As of 2023, there are over 3,100 local jails and 1,500 state prisons in the United States. Depending on the offense, these places usually hold people for days, months, or years.
You might also hear people use the term "jail" more frequently than they use "prison."
"Jail" and "prison" may be go-to terms when talking about crime, but they're not the same thing. They're both forms of incarceration for people suspected and convicted of committing crimes, but they have different purposes.
What is a jail?
Jails are used to hold people as they serve their time for a crime. They can also be used as temporary places for those awaiting sentencing for higher-level crimes.
Jails are usually run on the local level by law enforcement or the government.
Duration of Stay
Up to a year following the conviction of a low-level crime
Short-term while awaiting trial
Short-term after sentencing while awaiting prison transfer
Type of Crimes
Misdemeanors such as vandalism, trespassing, petty theft, resisting arrest, cybercrimes, etc.
Low-level nonviolent crimes
Can offer work release programs, boot camps, and services to assist with life improvement measures
Lower budgets with less attention to livability comfort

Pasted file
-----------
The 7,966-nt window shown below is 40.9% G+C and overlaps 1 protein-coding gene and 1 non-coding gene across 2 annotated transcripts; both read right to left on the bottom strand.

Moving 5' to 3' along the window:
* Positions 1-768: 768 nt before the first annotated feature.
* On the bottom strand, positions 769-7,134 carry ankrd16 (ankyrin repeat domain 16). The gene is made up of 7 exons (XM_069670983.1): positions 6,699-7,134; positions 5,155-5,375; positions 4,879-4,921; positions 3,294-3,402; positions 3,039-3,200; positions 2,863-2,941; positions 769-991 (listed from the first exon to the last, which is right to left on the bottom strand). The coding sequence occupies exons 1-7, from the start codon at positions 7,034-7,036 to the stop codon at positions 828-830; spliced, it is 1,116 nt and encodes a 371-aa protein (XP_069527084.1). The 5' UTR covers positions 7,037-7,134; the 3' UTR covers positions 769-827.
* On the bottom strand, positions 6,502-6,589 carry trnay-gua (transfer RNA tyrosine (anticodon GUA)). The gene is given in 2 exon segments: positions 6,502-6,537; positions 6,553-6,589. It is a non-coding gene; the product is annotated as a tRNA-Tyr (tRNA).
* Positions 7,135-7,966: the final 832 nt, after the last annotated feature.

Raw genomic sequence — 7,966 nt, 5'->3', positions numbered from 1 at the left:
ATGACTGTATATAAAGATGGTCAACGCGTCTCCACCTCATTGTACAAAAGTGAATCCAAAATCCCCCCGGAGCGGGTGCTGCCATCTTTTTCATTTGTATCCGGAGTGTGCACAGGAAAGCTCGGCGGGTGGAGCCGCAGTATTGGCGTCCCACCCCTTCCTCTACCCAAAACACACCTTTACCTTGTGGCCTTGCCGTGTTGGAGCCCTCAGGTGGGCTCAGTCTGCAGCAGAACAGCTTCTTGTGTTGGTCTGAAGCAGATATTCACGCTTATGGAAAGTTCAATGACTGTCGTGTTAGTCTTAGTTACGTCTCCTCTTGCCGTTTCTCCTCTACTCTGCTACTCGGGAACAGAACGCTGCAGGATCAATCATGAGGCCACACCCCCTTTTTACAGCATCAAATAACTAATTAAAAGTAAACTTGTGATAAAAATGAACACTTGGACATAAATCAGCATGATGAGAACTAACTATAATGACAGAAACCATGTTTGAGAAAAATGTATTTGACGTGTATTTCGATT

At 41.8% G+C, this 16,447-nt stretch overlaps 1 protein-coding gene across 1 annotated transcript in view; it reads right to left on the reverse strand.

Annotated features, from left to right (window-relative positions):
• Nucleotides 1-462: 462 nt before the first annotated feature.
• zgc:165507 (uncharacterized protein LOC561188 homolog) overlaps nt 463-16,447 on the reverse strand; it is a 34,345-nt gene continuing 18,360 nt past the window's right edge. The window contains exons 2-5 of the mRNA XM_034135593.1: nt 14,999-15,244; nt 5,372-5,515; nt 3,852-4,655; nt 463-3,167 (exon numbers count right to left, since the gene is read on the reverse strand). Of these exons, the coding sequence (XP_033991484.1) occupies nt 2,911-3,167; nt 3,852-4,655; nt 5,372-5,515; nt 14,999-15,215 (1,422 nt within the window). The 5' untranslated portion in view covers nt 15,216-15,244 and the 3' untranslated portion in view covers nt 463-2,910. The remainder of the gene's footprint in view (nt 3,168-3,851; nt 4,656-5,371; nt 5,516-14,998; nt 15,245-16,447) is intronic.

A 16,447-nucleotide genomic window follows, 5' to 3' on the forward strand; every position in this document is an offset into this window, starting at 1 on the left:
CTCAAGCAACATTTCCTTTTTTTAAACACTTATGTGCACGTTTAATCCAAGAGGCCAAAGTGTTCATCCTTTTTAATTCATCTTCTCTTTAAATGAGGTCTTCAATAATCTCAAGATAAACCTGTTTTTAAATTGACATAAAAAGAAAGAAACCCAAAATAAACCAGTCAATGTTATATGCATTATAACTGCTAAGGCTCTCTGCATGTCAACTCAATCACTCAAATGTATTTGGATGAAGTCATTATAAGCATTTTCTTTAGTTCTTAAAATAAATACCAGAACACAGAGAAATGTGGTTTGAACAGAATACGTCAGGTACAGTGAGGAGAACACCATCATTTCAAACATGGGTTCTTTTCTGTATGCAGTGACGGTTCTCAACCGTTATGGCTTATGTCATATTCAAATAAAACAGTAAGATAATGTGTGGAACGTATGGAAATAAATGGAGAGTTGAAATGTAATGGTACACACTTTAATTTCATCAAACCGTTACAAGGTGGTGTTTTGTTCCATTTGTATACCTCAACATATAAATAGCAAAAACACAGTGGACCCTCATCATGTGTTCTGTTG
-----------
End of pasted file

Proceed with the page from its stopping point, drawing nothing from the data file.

A constant flow of individuals coming and going so the resources aren't sizeable
What is a prison?
Prison sentencing comes after people have been held in jail for various periods of time. They are intended to hold people for longer periods, usually for those who have already been convicted of and sentenced for a crime.
Prisons are usually run above the local level by the state or federal government.
Duration of Stay
Multiple years post-trial and sentencing, depending on the severity of the offense committed
Long-term, can go up to life sentences
Type of Crimes
Felonies such as murder, robbery, assault, etc.
High-level and violent crimes
Federal offenses involve incarceration at specific federal prisons
Prisons are intended for longer-term stays and are built with living needs in mind
State prisons sometimes operate halfway houses, work release centers, and community restitution centers
Depending on the level of the prison, different recreational activities and resources are available for inmates
More facts about prisons
The term penitentiary describes long-term holdings after sentencing. Individuals with life sentences or death sentences are typically held in penitentiaries.
Correctional centers or correctional institutions are prisons that have a greater focus on providing rehabilitation services to their inmates.
Detention centers aren't prisons but also serve the purpose of offering rehab to incarcerated individuals.
Prisons vary in security levels from low security to maximum security. The security level corresponds with the inmate's level of assumed risk and threat to the general public. The higher the security, the more severe the crime committed.
Andrew has been convicted of a nonviolent misdemeanor-level crime.
After his hearing, the judge sentenced him to 3 months of confinement.
Based on the duration of Andrew's sentencing, where will he likely be held?
Learn more about the justice system by exploring the following resources.